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Gastronomical ramblings

The (Streak Dilution) Lemon Jelly Cheesecake

Our department recently had a bake sale (and by recently, I mean a few months ago), so I decided to bake something. Thoughts of making something similar to Ms Humble’s petri dish cookies had previously crossed my mind several times, and given the fact that our department is a Micro+Immuno one, it would have been more than fitting to do so. But further consideration had me thinking why not make something with actual jelly in it? since petri dish cultures contain agar.A light bulb went off and I decided to make a lemon jelly cheese cake with white chocolate streaks. 



250g Arnott’s Marie biscuits, crushed 

100g butter, melted

500g cream cheese, at room temperature

300ml thickened cream

3/4 cup caster sugar

1 packet lemon-flavoured jelly crystals

Streak dilution decoration:

White chocolate icing


What to do when you don’t have a mini-processor at home… 


1. In a bowl, combine the melted butter and biscuit crumbs until thoroughly mixed. 


2. Place a heaping tablespoon of the combined butter+biscuit mixture into patty pans (or one cake tin) and use the back of the spoon to press down quite firmly.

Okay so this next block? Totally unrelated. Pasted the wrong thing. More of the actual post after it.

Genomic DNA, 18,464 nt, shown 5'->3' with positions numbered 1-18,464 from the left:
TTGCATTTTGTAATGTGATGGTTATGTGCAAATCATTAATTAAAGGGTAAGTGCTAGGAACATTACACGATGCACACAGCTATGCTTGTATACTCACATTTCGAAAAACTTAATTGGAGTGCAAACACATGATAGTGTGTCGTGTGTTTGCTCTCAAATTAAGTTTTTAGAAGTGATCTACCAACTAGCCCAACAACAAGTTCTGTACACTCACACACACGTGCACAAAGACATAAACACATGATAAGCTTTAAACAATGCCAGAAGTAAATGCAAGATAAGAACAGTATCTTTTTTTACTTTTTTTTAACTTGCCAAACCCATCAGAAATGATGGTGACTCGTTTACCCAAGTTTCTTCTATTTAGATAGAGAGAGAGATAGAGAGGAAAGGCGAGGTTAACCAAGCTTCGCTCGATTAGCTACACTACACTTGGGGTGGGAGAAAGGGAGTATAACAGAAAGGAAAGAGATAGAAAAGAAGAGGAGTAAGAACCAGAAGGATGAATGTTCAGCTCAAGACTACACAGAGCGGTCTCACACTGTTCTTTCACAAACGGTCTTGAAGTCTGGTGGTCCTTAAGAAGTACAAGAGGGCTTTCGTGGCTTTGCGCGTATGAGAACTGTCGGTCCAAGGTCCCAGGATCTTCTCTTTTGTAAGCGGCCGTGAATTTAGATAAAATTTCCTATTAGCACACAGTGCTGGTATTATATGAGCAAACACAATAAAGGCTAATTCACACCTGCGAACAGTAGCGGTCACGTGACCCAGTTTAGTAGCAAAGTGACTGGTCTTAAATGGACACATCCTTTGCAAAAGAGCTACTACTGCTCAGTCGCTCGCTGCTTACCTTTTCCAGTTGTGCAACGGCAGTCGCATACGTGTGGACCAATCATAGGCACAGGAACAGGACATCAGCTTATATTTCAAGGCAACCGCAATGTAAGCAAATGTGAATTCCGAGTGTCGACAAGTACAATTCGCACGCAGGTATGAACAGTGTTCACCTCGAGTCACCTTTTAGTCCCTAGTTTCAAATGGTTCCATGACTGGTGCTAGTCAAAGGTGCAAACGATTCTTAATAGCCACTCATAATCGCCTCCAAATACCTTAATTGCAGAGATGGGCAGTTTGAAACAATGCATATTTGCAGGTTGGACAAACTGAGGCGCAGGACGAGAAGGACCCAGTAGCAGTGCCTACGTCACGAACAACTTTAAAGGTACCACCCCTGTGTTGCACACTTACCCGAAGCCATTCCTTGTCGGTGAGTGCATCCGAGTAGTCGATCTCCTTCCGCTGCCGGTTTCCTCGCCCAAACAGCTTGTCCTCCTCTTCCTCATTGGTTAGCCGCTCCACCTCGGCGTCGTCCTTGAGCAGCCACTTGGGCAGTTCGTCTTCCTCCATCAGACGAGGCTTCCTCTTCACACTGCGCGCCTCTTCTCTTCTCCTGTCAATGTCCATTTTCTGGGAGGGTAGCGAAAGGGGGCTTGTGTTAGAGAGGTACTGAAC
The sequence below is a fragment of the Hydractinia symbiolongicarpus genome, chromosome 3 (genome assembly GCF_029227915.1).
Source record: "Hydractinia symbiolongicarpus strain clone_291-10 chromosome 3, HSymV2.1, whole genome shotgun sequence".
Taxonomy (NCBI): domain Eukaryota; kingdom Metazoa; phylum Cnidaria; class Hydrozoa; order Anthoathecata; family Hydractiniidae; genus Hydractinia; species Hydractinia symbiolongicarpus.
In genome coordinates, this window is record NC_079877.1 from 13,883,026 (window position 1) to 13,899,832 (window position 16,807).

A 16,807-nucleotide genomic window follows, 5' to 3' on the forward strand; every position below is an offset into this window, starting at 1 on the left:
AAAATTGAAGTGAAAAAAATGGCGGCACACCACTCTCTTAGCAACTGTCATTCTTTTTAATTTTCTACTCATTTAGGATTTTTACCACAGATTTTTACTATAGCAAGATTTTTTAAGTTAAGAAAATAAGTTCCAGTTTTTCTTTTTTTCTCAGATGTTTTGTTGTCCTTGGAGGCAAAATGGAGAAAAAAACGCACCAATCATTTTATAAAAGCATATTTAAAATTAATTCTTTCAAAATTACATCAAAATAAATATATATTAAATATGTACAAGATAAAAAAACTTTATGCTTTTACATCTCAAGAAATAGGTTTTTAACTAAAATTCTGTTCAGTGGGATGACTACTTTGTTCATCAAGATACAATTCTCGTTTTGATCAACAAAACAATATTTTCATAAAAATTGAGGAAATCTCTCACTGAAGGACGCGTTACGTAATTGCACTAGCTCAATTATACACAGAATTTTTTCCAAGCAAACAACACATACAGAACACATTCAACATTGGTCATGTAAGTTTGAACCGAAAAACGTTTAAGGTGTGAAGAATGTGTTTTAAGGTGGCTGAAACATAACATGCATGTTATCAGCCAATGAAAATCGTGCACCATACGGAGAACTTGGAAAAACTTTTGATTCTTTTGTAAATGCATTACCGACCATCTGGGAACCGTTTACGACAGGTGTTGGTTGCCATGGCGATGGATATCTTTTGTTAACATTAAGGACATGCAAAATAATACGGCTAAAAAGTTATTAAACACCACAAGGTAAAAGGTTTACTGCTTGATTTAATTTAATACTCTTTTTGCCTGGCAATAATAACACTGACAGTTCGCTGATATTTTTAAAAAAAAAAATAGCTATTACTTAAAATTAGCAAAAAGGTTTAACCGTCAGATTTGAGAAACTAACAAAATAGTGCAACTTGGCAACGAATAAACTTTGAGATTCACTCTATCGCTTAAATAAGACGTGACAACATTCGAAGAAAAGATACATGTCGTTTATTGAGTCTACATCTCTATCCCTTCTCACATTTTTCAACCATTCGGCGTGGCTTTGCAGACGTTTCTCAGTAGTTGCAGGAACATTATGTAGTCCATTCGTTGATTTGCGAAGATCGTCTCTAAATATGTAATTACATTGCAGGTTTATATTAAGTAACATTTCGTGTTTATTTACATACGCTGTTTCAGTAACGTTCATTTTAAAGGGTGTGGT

3. In a large mixing bowl and using an electric mixer on a medium to high setting, beat together the cream cheese, thickened cream and caster sugar until the mixture is smooth and combined. 

4. Divide the cream cheese mixture evenly between the patty pans (or pour into cake tin). Use the back of a spoon to smooth out the mixture. 

*Note. Do not fill the patty pans to the brim to allow enough room for the jelly layer. 

5. Allow the cheesecakes to refrigerate for at least four hours (preferably overnight) before adding the jelly. 


6. After overnight refrigeration (can everyone see the sunlight in the photos?), prepare the jelly crystals according to the instructions given on the packet. 

7. Spoon the jelly onto the patty pans and refrigerate for at least a few hours (according to instructions).  

*Note. I waited until the jelly mixture cooled to lukewarm temperature before adding it to the cheesecakes. 


And the jelly cheesecakes are now ready to serve/eat! For the microbiologists or bacteria-enthusiasts out there, now is the time to pull out the white chocolate icing and go nuts with the streak dilution decorations. 


Our bacteria-laden plates grown in the lab don’t normally look this tasty! Thank goodness for that… because eating them wouldn’t go down too well…